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Understanding Debt-to-Income Ratio (DTI)

The Debt-to-Income (DTI) ratio is a financial metric used to evaluate an individual's ability to manage monthly payments and repay debts. It is calculated by dividing total monthly debt payments by gross monthly income and is expressed as a percentage. Lenders use the DTI ratio to assess the risk of lending money to a borrower, as it indicates the borrower's financial health and capacity to take on additional debt.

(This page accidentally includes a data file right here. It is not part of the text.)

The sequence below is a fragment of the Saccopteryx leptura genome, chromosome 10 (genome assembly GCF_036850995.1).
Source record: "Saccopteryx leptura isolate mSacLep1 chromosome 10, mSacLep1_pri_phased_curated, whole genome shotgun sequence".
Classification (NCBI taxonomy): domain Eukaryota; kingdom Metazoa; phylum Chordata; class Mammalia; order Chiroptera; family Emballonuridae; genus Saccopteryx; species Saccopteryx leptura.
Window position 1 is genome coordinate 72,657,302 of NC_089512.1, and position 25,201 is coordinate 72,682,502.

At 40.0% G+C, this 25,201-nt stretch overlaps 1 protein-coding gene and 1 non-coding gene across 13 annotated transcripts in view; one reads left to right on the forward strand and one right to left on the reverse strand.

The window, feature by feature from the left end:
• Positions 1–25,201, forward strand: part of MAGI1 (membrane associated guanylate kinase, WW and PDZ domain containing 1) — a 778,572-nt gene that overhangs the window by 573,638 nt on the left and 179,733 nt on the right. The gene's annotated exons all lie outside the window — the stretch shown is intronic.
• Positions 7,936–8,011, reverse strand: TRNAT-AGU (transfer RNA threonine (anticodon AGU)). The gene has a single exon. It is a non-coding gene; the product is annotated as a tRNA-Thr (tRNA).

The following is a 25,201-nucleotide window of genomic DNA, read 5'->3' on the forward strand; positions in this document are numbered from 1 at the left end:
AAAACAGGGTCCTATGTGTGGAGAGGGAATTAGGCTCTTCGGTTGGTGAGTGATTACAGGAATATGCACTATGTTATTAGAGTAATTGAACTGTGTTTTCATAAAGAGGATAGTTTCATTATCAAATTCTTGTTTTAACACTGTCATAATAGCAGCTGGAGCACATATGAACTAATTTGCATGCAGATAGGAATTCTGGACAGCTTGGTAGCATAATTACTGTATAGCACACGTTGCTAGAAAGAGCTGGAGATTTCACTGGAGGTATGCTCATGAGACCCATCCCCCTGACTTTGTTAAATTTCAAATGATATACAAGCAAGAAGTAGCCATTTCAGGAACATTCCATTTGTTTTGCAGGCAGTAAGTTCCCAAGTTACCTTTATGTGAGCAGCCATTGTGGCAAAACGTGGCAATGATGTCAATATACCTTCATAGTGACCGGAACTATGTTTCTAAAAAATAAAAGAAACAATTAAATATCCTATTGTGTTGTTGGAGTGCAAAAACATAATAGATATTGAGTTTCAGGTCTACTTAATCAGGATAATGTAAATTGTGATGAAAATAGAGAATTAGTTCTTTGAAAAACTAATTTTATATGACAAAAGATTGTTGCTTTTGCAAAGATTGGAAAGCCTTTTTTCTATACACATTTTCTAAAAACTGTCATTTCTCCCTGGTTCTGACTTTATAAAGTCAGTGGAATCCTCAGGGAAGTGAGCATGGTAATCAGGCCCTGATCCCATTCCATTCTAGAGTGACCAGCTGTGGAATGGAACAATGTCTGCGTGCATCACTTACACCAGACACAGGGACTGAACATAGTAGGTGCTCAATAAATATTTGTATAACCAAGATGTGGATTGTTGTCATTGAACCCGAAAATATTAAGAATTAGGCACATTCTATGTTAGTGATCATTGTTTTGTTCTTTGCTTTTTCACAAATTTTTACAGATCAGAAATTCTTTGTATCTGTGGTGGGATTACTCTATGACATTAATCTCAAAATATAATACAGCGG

A lower DTI ratio suggests a good balance between debt and income, making it easier to obtain loans or credit. Conversely, a higher DTI ratio may signal potential financial stress, making lenders more cautious about extending credit. Generally, a DTI ratio below 36% is considered favorable, though different lenders may have varying thresholds.

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